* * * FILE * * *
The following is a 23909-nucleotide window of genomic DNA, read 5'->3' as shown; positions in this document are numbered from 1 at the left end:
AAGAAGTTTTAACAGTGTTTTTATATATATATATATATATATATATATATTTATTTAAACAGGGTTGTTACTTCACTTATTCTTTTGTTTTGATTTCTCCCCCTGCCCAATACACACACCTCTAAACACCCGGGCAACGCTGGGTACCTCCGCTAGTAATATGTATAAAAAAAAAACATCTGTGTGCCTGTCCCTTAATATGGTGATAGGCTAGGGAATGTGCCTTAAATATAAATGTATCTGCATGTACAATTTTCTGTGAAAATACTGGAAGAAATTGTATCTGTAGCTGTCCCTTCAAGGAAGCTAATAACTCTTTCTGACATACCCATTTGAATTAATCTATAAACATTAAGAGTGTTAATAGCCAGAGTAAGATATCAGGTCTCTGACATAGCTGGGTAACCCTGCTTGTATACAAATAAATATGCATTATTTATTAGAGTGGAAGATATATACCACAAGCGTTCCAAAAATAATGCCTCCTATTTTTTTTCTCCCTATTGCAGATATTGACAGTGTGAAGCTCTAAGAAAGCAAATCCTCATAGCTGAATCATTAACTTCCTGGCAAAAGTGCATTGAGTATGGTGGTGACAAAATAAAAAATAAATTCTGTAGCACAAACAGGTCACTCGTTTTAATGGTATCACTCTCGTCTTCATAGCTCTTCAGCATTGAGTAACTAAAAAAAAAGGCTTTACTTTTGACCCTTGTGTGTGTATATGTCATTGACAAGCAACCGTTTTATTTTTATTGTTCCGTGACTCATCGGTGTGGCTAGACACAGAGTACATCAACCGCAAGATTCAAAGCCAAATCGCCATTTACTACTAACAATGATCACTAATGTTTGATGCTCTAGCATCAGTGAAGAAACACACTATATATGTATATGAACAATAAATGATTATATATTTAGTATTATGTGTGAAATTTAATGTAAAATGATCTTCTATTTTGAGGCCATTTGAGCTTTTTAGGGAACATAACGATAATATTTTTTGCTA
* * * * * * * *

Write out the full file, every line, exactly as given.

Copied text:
The following is a 23909-nucleotide window of genomic DNA, read 5'->3' as shown; positions in this document are numbered from 1 at the left end:
AAGAAGTTTTAACAGTGTTTTTATATATATATATATATATATATATATATTTATTTAAACAGGGTTGTTACTTCACTTATTCTTTTGTTTTGATTTCTCCCCCTGCCCAATACACACACCTCTAAACACCCGGGCAACGCTGGGTACCTCCGCTAGTAATATGTATAAAAAAAAAACATCTGTGTGCCTGTCCCTTAATATGGTGATAGGCTAGGGAATGTGCCTTAAATATAAATGTATCTGCATGTACAATTTTCTGTGAAAATACTGGAAGAAATTGTATCTGTAGCTGTCCCTTCAAGGAAGCTAATAACTCTTTCTGACATACCCATTTGAATTAATCTATAAACATTAAGAGTGTTAATAGCCAGAGTAAGATATCAGGTCTCTGACATAGCTGGGTAACCCTGCTTGTATACAAATAAATATGCATTATTTATTAGAGTGGAAGATATATACCACAAGCGTTCCAAAAATAATGCCTCCTATTTTTTTTCTCCCTATTGCAGATATTGACAGTGTGAAGCTCTAAGAAAGCAAATCCTCATAGCTGAATCATTAACTTCCTGGCAAAAGTGCATTGAGTATGGTGGTGACAAAATAAAAAATAAATTCTGTAGCACAAACAGGTCACTCGTTTTAATGGTATCACTCTCGTCTTCATAGCTCTTCAGCATTGAGTAACTAAAAAAAAAGGCTTTACTTTTGACCCTTGTGTGTGTATATGTCATTGACAAGCAACCGTTTTATTTTTATTGTTCCGTGACTCATCGGTGTGGCTAGACACAGAGTACATCAACCGCAAGATTCAAAGCCAAATCGCCATTTACTACTAACAATGATCACTAATGTTTGATGCTCTAGCATCAGTGAAGAAACACACTATATATGTATATGAACAATAAATGATTATATATTTAGTATTATGTGTGAAATTTAATGTAAAATGATCTTCTATTTTGAGGCCATTTGAGCTTTTTAGGGAACATAACGATAATATTTTTTGCTA